Jeremy Bernstein is a theoretical physicist and the author, most recently, of A Bouquet of Numbers and Other Scientific Offerings, a collection of essays.
 (December 2016).

IN THE REVIEW

Great Scientists Against Terrible Odds

Physics in a Mad World

edited by M. Shifman and translated from the Russian by James Manteith
In the 1930s German and Russian scientists of Jewish origin were treated quite differently. The German scientists were automatically “guilty” if they had more than one eighth Jewish “blood.” In Russia they had to be guilty of doing something. Until October 1941 Jews were encouraged to leave Germany and most …

NYR DAILY

An Inconvenient New Neutrino?

Engineers working on a neutrino detector in Soudan, Minnesota, for an experiment conducted by the Fermi National Accelerator Laboratory near Chicago, Illinois, 2001

When the particle known as the muon was discovered, in 1936, the then-future Nobel laureate I.I. Rabi famously asked, “Who ordered that?” The Standard Model is a tight mathematical structure, with a specific symmetry; it likes things in threes and simply does not allow for another, fourth neutrino. If these results from MiniBooNE prove correct, then, it will once again show just how odd neutrinos are. But as the Italians say, Se non è vero, è ben trovato. Even if it’s not true, it’s a good story.

If Trump Blows Up the Deal, Iran Gets the Bomb

Donald Trump speaking at a protest in front of the Capitol in Washington, D.C., September 9, 2015

The IAEA has certified that—some minor violations aside—the Iranians have implemented the agreement. What happens if there is no agreement? The IAEA inspectors would leave the country and the program would restart at full bore. Most experts estimate that it would be a matter of months before the Iranians built their first bomb. The notion that President Trump has of somehow getting a “better deal” is delusional. There is no better deal. The Iranians have everything they need to make nuclear weapons—including uranium. The JCPOA is our best, and perhaps our only, chance of preventing Iran from getting the bomb.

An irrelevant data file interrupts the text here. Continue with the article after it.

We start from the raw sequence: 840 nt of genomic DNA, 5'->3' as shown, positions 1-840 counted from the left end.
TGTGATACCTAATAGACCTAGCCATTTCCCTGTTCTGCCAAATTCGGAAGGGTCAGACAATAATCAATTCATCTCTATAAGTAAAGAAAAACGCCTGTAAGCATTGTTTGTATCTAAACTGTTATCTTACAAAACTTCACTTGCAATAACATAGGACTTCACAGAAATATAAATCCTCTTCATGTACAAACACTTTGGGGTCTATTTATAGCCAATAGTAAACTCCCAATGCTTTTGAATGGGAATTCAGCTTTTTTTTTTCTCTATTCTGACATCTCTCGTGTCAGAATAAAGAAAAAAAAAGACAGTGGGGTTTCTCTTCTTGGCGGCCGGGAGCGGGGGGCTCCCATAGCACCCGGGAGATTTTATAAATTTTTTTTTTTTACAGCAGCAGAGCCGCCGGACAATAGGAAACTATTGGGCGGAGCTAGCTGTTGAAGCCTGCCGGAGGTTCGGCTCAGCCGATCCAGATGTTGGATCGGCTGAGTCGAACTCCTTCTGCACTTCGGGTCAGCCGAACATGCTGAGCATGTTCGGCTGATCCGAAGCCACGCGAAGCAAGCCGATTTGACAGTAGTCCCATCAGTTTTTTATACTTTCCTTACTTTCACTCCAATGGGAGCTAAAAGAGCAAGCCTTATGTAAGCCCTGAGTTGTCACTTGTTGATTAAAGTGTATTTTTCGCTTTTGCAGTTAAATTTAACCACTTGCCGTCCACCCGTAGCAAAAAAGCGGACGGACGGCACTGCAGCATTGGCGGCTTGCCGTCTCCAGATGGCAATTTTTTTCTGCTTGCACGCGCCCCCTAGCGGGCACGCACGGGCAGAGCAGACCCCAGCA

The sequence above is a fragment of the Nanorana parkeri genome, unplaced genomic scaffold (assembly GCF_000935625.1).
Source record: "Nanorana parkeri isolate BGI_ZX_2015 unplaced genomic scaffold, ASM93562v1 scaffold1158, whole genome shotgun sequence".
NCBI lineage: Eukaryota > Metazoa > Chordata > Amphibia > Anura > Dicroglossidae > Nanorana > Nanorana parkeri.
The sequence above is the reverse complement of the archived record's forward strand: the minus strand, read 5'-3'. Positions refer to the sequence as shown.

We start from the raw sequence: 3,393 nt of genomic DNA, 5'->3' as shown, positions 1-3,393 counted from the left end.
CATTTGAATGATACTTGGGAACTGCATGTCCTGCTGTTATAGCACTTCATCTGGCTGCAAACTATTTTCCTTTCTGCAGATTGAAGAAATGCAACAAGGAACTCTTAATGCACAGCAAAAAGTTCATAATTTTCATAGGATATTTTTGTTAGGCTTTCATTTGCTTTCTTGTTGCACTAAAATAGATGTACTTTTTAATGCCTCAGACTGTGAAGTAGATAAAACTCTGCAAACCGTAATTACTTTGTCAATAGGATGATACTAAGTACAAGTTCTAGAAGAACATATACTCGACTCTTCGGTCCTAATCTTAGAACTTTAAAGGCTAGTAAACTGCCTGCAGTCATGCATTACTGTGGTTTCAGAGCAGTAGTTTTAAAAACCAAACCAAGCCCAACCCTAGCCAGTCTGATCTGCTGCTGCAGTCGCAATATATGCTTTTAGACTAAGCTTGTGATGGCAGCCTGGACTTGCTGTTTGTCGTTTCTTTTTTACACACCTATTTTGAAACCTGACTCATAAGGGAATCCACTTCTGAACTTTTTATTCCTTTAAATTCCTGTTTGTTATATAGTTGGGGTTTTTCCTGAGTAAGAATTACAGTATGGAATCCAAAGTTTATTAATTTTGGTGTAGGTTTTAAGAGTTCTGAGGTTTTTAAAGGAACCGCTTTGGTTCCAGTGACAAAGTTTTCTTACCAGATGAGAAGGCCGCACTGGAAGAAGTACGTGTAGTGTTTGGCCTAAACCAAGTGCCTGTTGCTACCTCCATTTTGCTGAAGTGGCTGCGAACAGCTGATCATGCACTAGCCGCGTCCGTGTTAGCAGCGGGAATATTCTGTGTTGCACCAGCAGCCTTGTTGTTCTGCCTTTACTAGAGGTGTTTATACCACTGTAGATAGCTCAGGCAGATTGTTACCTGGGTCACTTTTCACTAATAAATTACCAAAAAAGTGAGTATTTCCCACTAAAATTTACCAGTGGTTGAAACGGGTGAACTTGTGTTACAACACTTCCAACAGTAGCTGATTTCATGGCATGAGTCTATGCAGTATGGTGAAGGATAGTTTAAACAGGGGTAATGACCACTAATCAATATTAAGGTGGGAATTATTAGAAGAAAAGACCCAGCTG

Which Countries Will Get the Bomb?

Scientists inspecting Iraq’s first nuclear reactor in Baghdad, supplied by the Soviets, February 1968

The US now has a president-elect who has openly suggested that our allies take responsibility for their own nuclear deterrence. If, say, South Korea or Saudi Arabia began to pursue a bomb, how likely might they be to succeed? History offers us a number of insights about this. Among the countries that succeeded were Israel and South Africa and among those that didn’t were Libya and Iraq.